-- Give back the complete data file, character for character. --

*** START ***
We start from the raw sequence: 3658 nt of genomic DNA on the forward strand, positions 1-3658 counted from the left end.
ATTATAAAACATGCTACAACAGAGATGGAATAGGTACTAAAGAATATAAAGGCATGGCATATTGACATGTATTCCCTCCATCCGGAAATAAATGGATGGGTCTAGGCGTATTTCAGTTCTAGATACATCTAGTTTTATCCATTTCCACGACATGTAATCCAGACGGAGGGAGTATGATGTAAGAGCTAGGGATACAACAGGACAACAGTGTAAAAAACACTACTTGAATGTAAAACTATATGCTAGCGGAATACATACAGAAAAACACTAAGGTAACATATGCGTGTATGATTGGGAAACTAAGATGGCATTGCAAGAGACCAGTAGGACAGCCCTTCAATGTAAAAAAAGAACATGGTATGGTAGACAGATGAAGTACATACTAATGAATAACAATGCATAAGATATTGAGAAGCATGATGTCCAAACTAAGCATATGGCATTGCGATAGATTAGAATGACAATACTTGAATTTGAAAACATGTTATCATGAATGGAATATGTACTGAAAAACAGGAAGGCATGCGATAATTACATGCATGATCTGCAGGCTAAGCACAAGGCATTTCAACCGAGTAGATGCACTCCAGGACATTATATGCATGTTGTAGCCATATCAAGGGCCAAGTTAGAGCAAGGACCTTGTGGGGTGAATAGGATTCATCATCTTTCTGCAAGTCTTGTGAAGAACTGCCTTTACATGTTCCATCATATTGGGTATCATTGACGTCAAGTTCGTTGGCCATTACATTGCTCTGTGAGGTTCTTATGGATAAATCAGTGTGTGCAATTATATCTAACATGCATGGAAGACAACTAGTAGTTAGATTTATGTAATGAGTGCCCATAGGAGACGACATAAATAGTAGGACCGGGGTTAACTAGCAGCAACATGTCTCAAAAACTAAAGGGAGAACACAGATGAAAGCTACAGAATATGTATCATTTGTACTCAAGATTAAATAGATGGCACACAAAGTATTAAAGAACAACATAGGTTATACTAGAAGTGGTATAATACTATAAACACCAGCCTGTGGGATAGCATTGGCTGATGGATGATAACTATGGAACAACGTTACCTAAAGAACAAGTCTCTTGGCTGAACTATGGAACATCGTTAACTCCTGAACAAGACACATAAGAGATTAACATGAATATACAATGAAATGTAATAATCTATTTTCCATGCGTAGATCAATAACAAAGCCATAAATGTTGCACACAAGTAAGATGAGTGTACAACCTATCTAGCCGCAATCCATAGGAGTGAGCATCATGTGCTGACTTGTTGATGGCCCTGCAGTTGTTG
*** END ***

We start from the raw sequence: 3658 nt of genomic DNA on the forward strand, positions 1-3658 counted from the left end.
ATTATAAAACATGCTACAACAGAGATGGAATAGGTACTAAAGAATATAAAGGCATGGCATATTGACATGTATTCCCTCCATCCGGAAATAAATGGATGGGTCTAGGCGTATTTCAGTTCTAGATACATCTAGTTTTATCCATTTCCACGACATGTAATCCAGACGGAGGGAGTATGATGTAAGAGCTAGGGATACAACAGGACAACAGTGTAAAAAACACTACTTGAATGTAAAACTATATGCTAGCGGAATACATACAGAAAAACACTAAGGTAACATATGCGTGTATGATTGGGAAACTAAGATGGCATTGCAAGAGACCAGTAGGACAGCCCTTCAATGTAAAAAAAGAACATGGTATGGTAGACAGATGAAGTACATACTAATGAATAACAATGCATAAGATATTGAGAAGCATGATGTCCAAACTAAGCATATGGCATTGCGATAGATTAGAATGACAATACTTGAATTTGAAAACATGTTATCATGAATGGAATATGTACTGAAAAACAGGAAGGCATGCGATAATTACATGCATGATCTGCAGGCTAAGCACAAGGCATTTCAACCGAGTAGATGCACTCCAGGACATTATATGCATGTTGTAGCCATATCAAGGGCCAAGTTAGAGCAAGGACCTTGTGGGGTGAATAGGATTCATCATCTTTCTGCAAGTCTTGTGAAGAACTGCCTTTACATGTTCCATCATATTGGGTATCATTGACGTCAAGTTCGTTGGCCATTACATTGCTCTGTGAGGTTCTTATGGATAAATCAGTGTGTGCAATTATATCTAACATGCATGGAAGACAACTAGTAGTTAGATTTATGTAATGAGTGCCCATAGGAGACGACATAAATAGTAGGACCGGGGTTAACTAGCAGCAACATGTCTCAAAAACTAAAGGGAGAACACAGATGAAAGCTACAGAATATGTATCATTTGTACTCAAGATTAAATAGATGGCACACAAAGTATTAAAGAACAACATAGGTTATACTAGAAGTGGTATAATACTATAAACACCAGCCTGTGGGATAGCATTGGCTGATGGATGATAACTATGGAACAACGTTACCTAAAGAACAAGTCTCTTGGCTGAACTATGGAACATCGTTAACTCCTGAACAAGACACATAAGAGATTAACATGAATATACAATGAAATGTAATAATCTATTTTCCATGCGTAGATCAATAACAAAGCCATAAATGTTGCACACAAGTAAGATGAGTGTACAACCTATCTAGCCGCAATCCATAGGAGTGAGCATCATGTGCTGACTTGTTGATGGCCCTGCAGTTGTTG